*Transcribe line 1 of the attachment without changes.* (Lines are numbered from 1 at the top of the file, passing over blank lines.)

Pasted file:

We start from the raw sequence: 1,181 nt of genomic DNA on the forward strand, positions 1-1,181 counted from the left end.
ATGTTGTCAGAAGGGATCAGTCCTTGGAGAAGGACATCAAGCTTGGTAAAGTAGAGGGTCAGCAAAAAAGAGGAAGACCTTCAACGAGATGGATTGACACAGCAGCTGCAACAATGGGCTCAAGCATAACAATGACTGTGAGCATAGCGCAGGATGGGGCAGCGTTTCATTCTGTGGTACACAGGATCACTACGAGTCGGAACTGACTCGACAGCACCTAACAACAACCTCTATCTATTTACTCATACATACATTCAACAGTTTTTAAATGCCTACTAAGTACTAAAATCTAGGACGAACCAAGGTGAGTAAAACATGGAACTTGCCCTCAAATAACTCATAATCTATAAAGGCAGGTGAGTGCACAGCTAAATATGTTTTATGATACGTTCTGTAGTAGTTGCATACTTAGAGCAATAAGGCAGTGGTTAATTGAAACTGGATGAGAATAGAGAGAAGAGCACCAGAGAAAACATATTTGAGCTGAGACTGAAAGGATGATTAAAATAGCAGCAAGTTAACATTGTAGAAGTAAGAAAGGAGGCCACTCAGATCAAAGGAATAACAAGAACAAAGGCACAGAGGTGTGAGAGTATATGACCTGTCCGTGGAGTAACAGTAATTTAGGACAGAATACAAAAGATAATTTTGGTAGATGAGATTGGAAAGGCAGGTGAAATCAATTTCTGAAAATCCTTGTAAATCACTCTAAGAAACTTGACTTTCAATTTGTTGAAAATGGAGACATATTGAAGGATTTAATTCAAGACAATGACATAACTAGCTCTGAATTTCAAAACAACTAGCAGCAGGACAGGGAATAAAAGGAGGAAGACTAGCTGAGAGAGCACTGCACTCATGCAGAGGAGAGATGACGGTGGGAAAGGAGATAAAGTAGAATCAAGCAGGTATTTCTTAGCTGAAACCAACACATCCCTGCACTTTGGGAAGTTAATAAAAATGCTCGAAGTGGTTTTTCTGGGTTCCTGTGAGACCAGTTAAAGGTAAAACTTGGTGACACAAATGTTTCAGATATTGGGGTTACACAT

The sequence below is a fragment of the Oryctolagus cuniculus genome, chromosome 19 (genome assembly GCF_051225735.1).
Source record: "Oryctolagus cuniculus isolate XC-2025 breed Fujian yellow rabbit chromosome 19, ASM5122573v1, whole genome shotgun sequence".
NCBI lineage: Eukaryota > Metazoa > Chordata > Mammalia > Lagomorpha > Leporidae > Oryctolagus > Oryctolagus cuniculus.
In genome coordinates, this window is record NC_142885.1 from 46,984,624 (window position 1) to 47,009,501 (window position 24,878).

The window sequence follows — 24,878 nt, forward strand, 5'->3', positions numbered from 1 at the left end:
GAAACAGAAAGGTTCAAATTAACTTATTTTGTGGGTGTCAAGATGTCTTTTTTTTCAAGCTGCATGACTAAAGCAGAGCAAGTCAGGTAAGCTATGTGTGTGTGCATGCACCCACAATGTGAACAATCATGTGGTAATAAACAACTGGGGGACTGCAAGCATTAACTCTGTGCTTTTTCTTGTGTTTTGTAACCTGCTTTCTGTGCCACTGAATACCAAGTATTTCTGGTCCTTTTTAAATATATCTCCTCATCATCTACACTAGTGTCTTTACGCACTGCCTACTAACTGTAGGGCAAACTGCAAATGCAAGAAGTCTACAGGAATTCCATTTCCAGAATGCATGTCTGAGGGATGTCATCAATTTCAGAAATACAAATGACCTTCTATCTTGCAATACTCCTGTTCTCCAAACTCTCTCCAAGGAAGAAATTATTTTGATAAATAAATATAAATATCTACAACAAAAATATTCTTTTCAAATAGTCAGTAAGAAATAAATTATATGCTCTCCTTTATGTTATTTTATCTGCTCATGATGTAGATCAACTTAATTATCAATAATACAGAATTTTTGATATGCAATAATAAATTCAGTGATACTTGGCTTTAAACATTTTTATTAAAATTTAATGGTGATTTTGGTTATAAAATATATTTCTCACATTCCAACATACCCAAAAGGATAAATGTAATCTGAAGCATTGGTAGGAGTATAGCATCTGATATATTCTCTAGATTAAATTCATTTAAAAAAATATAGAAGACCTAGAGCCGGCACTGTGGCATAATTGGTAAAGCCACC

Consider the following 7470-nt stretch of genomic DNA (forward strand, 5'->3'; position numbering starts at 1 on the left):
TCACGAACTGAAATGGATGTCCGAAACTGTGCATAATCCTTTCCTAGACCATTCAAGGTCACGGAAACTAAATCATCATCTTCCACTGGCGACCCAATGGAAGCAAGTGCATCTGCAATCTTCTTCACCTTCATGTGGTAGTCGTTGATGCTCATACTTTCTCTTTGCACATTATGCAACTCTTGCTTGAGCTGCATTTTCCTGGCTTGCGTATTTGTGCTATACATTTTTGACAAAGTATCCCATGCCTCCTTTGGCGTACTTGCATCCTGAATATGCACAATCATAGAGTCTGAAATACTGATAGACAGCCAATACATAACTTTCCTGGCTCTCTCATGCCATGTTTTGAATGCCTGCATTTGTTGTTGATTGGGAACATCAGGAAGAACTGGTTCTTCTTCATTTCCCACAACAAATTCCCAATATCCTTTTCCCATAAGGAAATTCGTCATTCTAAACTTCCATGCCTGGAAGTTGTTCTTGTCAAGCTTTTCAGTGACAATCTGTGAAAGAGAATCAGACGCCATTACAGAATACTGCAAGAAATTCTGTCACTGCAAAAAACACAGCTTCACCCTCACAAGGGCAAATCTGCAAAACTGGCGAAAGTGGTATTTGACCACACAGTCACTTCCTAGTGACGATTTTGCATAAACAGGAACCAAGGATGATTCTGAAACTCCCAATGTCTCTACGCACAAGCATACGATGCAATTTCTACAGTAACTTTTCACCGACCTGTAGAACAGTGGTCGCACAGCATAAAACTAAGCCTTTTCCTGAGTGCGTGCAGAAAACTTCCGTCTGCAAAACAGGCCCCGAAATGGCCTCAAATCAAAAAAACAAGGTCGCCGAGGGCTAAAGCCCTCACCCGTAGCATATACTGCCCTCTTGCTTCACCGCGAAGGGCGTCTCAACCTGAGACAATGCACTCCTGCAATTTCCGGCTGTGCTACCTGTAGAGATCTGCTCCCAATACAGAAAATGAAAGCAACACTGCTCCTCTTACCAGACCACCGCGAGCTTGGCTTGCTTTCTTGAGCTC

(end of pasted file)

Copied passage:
We start from the raw sequence: 1,181 nt of genomic DNA on the forward strand, positions 1-1,181 counted from the left end.